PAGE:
Definition of hedge in English:

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Pronunciation: /hej/


1A fence or boundary formed by closely growing bushes or shrubs: she was standing barefoot in a corner of the lawn, trimming the hedge
More example sentences
  • High walls, fences, thorny hedges and bushes can all put off burglars but make sure the front of your home is visible to passers-by
  • Tall shrubs, hedges, or vine-covered fences make a detached patio private.
  • As the hedge grows, prune the sides so the bottom is slightly wider than the top to prevent the upper limbs from shading the lower ones.
hedgerow, bushes;
1.1A contract entered into or asset held as a protection against possible financial loss: inflation hedges such as real estate and gold
More example sentences
  • So, as beautiful as the yellow metal might be, gold is neither a hedge against inflation nor a protection against uncertainty.
  • The savings ratio is also influenced by inflation (rising prices), because people feel a greater need to save as a hedge against higher inflation.
  • Experts nevertheless recommend that sophisticated investors have some gold in their portfolio not only as a hedge against inflation, but also as a way to control risk.
safeguard, protection, shield, screen, guard, buffer, cushion;
insurance, security
1.2A word or phrase used to allow for additional possibilities or to avoid commitment, for example, etc., often, usually, or sometimes.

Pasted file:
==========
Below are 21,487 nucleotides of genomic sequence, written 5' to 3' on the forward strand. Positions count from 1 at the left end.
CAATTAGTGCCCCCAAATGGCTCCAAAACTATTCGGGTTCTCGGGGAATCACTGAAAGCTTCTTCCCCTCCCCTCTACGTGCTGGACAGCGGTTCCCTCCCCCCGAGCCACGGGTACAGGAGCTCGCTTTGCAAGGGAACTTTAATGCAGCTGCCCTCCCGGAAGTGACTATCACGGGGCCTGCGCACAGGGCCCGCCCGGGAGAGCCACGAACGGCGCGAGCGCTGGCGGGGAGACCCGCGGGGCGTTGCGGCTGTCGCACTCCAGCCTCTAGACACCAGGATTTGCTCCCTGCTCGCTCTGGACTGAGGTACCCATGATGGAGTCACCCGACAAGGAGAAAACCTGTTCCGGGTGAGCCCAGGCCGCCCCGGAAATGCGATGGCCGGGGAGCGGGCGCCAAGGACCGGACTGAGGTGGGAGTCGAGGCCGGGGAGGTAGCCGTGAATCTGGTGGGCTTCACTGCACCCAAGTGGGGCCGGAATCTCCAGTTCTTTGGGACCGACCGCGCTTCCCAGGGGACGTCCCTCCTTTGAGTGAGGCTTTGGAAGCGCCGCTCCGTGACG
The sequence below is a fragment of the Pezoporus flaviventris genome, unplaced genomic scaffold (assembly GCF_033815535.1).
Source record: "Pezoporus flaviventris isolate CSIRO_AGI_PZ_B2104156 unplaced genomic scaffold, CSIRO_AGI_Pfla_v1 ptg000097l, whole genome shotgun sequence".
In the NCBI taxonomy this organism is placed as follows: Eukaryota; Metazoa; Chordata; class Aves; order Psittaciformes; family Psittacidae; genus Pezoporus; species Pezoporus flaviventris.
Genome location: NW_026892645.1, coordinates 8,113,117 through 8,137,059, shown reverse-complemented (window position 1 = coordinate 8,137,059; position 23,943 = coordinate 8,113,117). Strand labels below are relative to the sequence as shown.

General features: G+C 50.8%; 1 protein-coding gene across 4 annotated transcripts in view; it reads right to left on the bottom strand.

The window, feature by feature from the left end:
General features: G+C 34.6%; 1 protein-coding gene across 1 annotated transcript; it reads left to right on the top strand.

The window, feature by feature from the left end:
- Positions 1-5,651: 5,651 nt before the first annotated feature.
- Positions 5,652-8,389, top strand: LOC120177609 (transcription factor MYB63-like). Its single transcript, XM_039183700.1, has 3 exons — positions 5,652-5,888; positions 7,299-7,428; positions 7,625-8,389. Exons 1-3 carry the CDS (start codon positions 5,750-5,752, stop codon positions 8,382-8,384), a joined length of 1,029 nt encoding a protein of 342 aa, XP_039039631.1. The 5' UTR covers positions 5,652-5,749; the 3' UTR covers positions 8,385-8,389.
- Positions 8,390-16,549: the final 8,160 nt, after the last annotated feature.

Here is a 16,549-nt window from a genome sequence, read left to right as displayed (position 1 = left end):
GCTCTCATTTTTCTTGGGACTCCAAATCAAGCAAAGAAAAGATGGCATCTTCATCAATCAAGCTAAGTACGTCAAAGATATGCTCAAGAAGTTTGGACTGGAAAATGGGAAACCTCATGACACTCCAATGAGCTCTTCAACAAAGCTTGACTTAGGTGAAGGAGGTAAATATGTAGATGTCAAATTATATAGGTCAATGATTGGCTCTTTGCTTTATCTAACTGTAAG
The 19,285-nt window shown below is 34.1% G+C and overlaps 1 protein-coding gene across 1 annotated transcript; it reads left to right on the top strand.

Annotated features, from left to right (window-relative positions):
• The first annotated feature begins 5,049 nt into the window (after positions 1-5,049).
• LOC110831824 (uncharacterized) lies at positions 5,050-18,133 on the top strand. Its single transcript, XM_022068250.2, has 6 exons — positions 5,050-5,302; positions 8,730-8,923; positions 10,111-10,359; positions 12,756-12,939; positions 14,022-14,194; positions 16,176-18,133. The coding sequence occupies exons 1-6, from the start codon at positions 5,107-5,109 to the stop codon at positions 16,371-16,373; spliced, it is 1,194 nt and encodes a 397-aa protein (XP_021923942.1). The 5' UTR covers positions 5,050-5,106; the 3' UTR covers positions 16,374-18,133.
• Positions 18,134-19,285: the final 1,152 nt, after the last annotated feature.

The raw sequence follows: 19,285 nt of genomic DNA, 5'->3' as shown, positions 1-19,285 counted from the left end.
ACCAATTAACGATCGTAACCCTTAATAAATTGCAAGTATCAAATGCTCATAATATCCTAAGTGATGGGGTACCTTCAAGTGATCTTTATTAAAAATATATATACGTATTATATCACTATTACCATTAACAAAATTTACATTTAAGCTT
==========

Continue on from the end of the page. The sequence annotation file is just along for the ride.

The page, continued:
Example sentences
  • People believe that directness is rude and use a variety of euphemisms and hedges to avoid it.
  • The presence of a hedge provides information regarding whether a student answer is right or wrong.
equivocation, evasion, fudge, quibble, qualification;
temporizing, uncertainty, prevarication, vagueness


[with object]
1Surround or bound with a hedge: a garden hedged with yews
More example sentences
  • At the junction of these roads was a fairly large field hedged all round.
  • But the further south I got in England, the more the land was fenced in and hedged off.
  • The floor area is shortly to be fenced to a height of three feet, then hedged and landscaped and when completed will be only facility of its kind in football and hopefully used for the promotion of the game in local schools.
surround, enclose, encircle, ring, border, edge, bound
1.1 (hedge something in) Enclose.
Example sentences
  • And anyway, it will be hedged in with get-out clauses about affordability.
  • When I approached the town I discovered that gardens and orchards hedged it in.
  • Are you hedged in for privacy or open for all the world to see?
2Limit or qualify (something) by conditions or exceptions: experts usually hedge their predictions, just in case
More example sentences
  • Even scientists optimistic about the future have hedged their predictions with warnings.
  • But they hedge their predictions that there will be a global economic upturn some time later next year.
  • Barely a week later, it is reported that the Government has ‘buckled to pressure from the green movement’, and hedged its commitment to these technologies once more.